Beautiful Isolde (Portrait of the Artist's Wife Jane Morris)

William Morris • Painting, 1858, 71.8×50.2 cm
Digital copy: 301.2 kB
1090 × 1536 px • JPEG
35 × 50 cm • 78 dpi
18.5 × 26.0 cm • 150 dpi
9.2 × 13.0 cm • 300 dpi
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About the artwork
Art form: Painting
Subject and objects: Portrait
Style of art: The Pre-Raphaelites
Technique: Oil
Materials: Canvas
Date of creation: 1858
Size: 71.8×50.2 cm
Artwork in selections: 37 selections
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Exhibitions history

Description of the artwork «Beautiful Isolde (Portrait of the Artist's Wife Jane Morris)»

"Beautiful Isolde" - this is the only painting by William Morris, which depicts his future wife Jane Bearden in 1858.

Isolde's image and symbols

Jane in a medieval dress is in the image of Isolde, longing for the expelled Tristan. Initially, the researchers believed that this is the repentant queen of Guinevere, the wife of King Arthur, who betrayed him with the beautiful knight Lancelot. This version contributed to the publication of Morris's poetic work "Protection of Guinevere and other poems" in the year of writing the picture. But later it was established that this is Isolde, the legendary beloved of Tristan.

Isolde seemed to just get out of bed - in crumpled white sheets you can see a puppy of an English hound. Perhaps the girl in love did not close her eyes at all - her face was pale and tired. The branches of rosemary, denoting fidelity, are woven into a wreath and speak eloquently about Isolde's thoughts and feelings, she is true, but not to her husband. White dress with a delicate pattern falls to the floor, completely hiding the body, but while emphasizing the curves of the figure. Bright red sleeves contrast with the general pallor and dullness of Isolde, but at the same time perfectly fit into the overall situation of the castle room. The heroine with a careless hand holds the golden belt - a symbol of chastity, which she wants to tighten on the hips, as it was fashionable in the Middle Ages.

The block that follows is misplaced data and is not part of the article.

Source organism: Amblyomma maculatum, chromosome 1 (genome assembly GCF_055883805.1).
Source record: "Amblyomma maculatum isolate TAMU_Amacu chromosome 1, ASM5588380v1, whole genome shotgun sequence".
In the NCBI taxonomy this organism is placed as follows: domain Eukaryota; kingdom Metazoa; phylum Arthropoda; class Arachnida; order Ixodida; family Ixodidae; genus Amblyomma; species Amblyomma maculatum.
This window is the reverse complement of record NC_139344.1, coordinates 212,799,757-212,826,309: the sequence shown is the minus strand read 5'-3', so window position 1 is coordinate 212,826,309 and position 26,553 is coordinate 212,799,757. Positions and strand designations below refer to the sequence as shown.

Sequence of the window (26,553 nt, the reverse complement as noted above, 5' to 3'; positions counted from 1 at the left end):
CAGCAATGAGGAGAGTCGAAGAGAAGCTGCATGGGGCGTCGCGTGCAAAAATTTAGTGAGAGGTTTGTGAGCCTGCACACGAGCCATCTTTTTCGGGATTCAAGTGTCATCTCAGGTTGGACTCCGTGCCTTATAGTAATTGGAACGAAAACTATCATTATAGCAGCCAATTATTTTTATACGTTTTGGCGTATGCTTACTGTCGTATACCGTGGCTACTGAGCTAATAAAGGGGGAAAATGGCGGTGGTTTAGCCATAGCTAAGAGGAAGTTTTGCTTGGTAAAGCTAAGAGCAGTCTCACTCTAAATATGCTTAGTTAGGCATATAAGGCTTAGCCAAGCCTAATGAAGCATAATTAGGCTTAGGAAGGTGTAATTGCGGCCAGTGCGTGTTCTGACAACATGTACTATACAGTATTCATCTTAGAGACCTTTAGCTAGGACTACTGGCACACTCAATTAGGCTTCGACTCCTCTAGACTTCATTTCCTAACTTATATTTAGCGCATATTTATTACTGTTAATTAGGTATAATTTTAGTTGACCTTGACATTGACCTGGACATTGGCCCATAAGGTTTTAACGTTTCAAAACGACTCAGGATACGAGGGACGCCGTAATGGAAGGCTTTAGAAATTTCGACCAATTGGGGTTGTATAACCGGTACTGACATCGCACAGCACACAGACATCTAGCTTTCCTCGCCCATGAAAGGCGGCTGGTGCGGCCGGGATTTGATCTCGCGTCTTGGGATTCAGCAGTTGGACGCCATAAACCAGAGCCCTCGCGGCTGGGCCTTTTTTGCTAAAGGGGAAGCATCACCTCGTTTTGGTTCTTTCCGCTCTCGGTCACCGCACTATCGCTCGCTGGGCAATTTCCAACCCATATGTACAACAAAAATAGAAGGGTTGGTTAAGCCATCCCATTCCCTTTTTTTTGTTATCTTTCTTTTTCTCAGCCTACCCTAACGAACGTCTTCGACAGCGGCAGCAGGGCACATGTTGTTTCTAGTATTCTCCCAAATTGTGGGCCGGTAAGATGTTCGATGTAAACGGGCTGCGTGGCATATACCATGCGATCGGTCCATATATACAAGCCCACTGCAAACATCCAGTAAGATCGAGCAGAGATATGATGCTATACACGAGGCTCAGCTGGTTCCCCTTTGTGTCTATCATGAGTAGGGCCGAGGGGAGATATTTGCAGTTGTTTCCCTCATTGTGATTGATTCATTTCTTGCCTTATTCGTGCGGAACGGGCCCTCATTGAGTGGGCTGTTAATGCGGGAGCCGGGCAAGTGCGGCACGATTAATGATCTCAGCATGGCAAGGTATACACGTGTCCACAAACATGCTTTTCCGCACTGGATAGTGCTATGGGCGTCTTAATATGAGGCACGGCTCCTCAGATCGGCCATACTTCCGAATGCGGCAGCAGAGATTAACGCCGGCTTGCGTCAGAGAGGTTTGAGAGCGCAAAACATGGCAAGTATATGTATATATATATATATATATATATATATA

Details and their meaning

Cloth more like a decorative work than painting. Clear graphics, local colors and increased emphasis on detail - all this speaks of the author's desire for decor, design and folk art. Red, blue, white and golden shades give the composition a carnival, bright mood. Color shades show traditional national motifs, and details are the author's personal passions: old books, mirrors, Persian carpets, snow-white curtains, wall decoration and even shiny copper jugs. Most likely all these items were from the collection of Morris and were written from nature. The drawing on the wall and the decor of Isolde's dressing table repeats the prints used by the artist in the work of his company.

Alison Smith, a member of the Tate Gallery, notes that "The Beautiful Isolde" is one of several works of Pre-Raphaelites created under the influence of Jan Van Eyck's painting. Such details as a dog, oranges, shoes on the floor and even the pose of the heroine resemble the famous portrait of the four Arnolfini.

Creative and personal in the painting "Beautiful Isolde"

Over the picture, William Morris worked for several months, it was given to him rather difficult. The desire to create a real painting work and fight against one's own preferences complicated his work.

Hardly giving himself the image of the heroine: Morris has already fallen in love with his future wife. In the future, he will practically not write it, only a few sketches remain in the legacy. There is a legend, as if in vain attempts to achieve anatomical accuracy, on the back of the picture he wrote: "I can not write you, but I love you".

Like the Queen of Guinevere, so Isolde are women, the heroines of the glorious English epic, who experienced deep feelings, but not to their husbands. Morris' love for Jane Burden, despite the fact that she became his wife, brought him much pain and disappointment. Later, Jane and does admit that she never loved her husband.

Perhaps, this is not the best painting work among pre-Raphaelite artists, but it is quite accurate that it is deeply conscious, felt and is to some extent prophetic.

In 1874 the picture was declared a property Ford Madox Brown, however, she wanted to redeem Rossetti, passionately fond of his wife Morris. In the end, the painting went to Rossetti's son. Until his death, it was stored in a forgotten cupboard and only after Jane was returned. In 1939, according to her will, the painting became the property of the Tate Gallery.

Author: Lyudmila Lebedeva